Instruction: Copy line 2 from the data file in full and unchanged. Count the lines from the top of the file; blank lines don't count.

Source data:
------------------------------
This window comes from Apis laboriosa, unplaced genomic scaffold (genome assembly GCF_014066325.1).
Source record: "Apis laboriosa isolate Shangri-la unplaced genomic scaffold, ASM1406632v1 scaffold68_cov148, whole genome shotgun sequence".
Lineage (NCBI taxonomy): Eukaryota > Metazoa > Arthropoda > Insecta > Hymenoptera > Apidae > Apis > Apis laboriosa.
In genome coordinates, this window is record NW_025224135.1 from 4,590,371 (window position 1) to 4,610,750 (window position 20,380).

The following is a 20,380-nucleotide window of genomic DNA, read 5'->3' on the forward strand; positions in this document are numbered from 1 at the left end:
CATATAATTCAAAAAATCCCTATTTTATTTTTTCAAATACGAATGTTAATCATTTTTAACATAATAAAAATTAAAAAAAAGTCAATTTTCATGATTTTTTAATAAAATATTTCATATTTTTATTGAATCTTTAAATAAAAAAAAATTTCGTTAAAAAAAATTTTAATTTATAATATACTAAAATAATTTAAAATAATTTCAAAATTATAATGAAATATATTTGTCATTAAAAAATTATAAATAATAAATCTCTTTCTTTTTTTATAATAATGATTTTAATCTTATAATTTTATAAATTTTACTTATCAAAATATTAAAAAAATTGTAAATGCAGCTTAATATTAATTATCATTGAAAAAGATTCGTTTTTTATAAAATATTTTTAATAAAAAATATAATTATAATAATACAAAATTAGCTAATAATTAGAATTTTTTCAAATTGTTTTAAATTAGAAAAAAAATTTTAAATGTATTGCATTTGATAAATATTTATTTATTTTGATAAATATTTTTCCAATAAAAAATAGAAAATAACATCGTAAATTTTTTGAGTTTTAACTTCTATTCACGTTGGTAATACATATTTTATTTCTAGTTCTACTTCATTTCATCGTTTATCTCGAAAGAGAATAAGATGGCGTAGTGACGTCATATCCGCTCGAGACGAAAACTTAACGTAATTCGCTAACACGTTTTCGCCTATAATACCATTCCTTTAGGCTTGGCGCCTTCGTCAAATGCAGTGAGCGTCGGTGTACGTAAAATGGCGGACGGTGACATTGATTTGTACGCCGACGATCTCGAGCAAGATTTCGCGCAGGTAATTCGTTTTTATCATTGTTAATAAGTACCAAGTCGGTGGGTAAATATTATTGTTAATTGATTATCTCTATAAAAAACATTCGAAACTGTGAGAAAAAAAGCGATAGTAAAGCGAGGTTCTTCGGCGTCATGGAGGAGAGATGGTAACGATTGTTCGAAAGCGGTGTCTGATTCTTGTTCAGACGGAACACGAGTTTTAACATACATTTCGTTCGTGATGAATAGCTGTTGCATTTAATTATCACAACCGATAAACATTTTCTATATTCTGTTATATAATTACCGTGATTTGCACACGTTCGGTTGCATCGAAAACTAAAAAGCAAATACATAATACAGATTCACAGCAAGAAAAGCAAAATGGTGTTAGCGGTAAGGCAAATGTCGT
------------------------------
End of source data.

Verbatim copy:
Source record: "Apis laboriosa isolate Shangri-la unplaced genomic scaffold, ASM1406632v1 scaffold68_cov148, whole genome shotgun sequence".